My Turn: Puzzling optimism about higher education
Given Josh Kim’s position – director of digital learning initiatives – the rather self-congratulatory tenor of his “College Revolution” column (Monitor Forum, Jan. 3) is not surprising. Without denying many of the points he makes, I would offer a different perspective. In light of the seemingly endless stream of press about the dismal position of American students relative to their peers in other countries, such optimism as Kim’s is puzzling.
Here is an even more disturbing excerpt from a recent interview with Richard Arum, co-author of Academically Adrift: Limited Learning on College Campuses, published by The New England Journal of Higher Education: “Analysis suggests that more than a third of American college seniors are no better at crucial types of writing and reasoning tasks than they were in their first semester of college. Furthermore, 45 percent of these students demonstrate no significant improvement in a range of skills – including critical thinking, complex reasoning, and writing – during their first two years of college. Other findings show that, on average, students devote only slightly more than 12 hours per week to studying.”
Kim’s column blithely posits, and talks about “demolishing,” the assumption that “authentic learning is about the transmission and receipt of information” and “regurgitation of information in the form of multiple choice exams,” and trumpets as new the idea that “learning requires active engagement with ideas.”
I graduated from college in the year that Kim was probably born (no “crowded computer labs” in sight!), and no professor I encountered as an undergraduate, or later in graduate school, held or practiced on the basis of such a “transmission and receipt” model; all encouraged active engagement. Furthermore, it’s been clear since Socrates roamed the agora in Athens that active engagement was the way to improve critical thinking and complex reasoning. Neither he nor his student Plato used PowerPoint.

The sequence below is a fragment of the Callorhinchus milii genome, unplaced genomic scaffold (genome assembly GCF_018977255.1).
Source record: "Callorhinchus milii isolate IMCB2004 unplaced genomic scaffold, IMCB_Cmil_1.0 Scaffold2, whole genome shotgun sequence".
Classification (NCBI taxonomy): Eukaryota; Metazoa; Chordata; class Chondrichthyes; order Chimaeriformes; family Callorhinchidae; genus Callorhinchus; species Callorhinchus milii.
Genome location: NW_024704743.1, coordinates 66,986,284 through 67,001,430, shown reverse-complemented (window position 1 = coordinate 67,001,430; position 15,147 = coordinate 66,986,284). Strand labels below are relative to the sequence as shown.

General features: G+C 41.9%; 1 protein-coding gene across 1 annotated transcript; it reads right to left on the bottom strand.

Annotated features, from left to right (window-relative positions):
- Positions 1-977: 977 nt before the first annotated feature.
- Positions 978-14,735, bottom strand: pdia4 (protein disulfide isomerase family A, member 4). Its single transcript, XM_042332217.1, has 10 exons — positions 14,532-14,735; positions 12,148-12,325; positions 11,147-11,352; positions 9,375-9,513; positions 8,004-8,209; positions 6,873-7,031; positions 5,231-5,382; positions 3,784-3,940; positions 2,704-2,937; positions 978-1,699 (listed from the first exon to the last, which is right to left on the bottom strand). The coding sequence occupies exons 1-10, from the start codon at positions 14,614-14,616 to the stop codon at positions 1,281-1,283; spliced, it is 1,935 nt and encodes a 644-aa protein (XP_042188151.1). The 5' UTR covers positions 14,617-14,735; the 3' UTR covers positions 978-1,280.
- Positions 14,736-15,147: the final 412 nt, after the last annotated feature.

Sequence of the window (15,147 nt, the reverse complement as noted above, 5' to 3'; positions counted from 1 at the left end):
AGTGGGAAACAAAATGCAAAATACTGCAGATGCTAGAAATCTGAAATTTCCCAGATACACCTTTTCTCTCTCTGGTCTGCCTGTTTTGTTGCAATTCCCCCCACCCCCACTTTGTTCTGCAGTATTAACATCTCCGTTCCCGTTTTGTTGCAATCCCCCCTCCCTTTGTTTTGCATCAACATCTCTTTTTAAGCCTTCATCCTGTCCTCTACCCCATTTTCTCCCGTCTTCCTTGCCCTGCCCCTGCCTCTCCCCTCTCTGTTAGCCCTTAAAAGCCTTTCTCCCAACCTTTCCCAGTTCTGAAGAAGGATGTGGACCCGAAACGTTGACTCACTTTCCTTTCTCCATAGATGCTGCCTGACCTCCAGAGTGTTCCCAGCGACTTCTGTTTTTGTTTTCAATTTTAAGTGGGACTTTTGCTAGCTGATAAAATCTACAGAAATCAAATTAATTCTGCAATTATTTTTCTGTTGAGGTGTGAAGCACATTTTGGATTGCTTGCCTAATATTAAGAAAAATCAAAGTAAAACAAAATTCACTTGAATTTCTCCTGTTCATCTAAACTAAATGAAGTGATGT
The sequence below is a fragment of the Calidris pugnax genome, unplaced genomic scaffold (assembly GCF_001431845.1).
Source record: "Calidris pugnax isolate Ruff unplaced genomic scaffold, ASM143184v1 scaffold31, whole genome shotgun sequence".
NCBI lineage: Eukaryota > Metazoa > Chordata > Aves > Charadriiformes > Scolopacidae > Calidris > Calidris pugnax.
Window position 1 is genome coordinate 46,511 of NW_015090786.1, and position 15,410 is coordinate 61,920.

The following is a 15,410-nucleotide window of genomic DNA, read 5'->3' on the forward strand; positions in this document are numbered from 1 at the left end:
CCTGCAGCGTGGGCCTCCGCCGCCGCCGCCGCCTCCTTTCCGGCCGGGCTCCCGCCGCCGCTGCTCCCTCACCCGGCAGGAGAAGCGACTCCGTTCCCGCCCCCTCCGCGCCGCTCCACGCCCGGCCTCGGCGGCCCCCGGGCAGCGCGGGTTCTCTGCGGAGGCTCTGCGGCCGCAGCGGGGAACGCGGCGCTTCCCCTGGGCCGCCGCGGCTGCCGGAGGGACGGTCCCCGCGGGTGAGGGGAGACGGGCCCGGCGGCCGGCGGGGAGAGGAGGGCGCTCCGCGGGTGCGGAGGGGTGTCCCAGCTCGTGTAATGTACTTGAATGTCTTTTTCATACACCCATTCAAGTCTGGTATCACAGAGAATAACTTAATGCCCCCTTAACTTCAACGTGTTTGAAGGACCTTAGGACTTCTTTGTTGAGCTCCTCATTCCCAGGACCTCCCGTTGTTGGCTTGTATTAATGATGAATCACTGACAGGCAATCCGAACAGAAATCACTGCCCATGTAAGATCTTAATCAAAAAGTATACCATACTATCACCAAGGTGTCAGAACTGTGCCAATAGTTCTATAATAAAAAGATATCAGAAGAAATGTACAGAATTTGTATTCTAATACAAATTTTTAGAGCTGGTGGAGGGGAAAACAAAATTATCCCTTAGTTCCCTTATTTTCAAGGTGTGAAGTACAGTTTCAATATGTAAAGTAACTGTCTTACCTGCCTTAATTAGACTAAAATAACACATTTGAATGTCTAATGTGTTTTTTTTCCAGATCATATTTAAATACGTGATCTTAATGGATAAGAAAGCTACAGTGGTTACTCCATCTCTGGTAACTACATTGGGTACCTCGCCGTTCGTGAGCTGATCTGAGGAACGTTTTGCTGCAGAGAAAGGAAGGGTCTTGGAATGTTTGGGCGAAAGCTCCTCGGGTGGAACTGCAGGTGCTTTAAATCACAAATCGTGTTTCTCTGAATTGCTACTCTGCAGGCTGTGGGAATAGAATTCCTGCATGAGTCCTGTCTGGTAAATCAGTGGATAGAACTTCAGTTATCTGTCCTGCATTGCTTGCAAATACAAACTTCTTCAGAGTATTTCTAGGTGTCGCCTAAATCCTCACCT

Kim’s enthusiasm about today’s undergraduate education, and his exhortation not to blanch at its rising costs, seems based to an embarrassing degree on the technology they have – “using all these tablets and mobile platforms” – and the information – “once a scarce commodity” (oh? libraries?) – they have access to. He goes on to praise “vast online databases” and “discussions and collaboration . . . whenever students have access to their computers.”
I would suggest that those “vast” sources of information can easily seduce students from generating their own ideas (“I’ll just Google ‘Hamlet’ and see what I should think about this scene”), or can overwhelm a general inquiry with so much data – whose sources may well go uninvestigated and all too easily trusted – that no way to discern or develop a way through so many trees and out of the forest seems possible.
As to collaboration, with an average of less than two hours a day (compared with how much total daily screen time? Seven and a half hours, a Google search reveals), a conscientious student may find that she or he is doing most of the work, while others in the group, neither physically nor virtually present, don’t pull their weight – an old, old pedagogical challenge in 21st-century form. To what extent do today’s professors hold their students accountable for cyber-slacking?
Kim asserts that “the value of higher education has also increased dramatically.” The flip side is that the growing income gap between those with and without a college degree reflects the sad decrease in social mobility in the United States. Perhaps more money spent on preschool and less on collegiate digital initiatives might benefit the country more in the long run.
Finally, in the days when STEM – science, technology, engineering and math – is all the rage, and talk of adding an “A” for liberal arts of any kind seems a “vox clamantis in deserto” (Dartmouth’s motto), the low-tech experience of holding a book, a paper book in which you can make marginal notes and whose pagination and font match those of other folks with whom you might discuss the book, has much to offer.
There are “vast databases” devoted to Virgil, Shakespeare and Faulkner, but nothing beats the experience of simply reading, and re-reading, and going back, and reconsidering, the work itself, by oneself, and only then talking with others. I’d recommend a recent article in the New York Times, “How do E-Books Change the Reading Experience,” as a thought-provoking balance to Kim’s “College Revolution.’’ You can read it online!
(Chip Morgan of Alexandria taught English, humanities and classics at St. Paul’s School for 41 years.)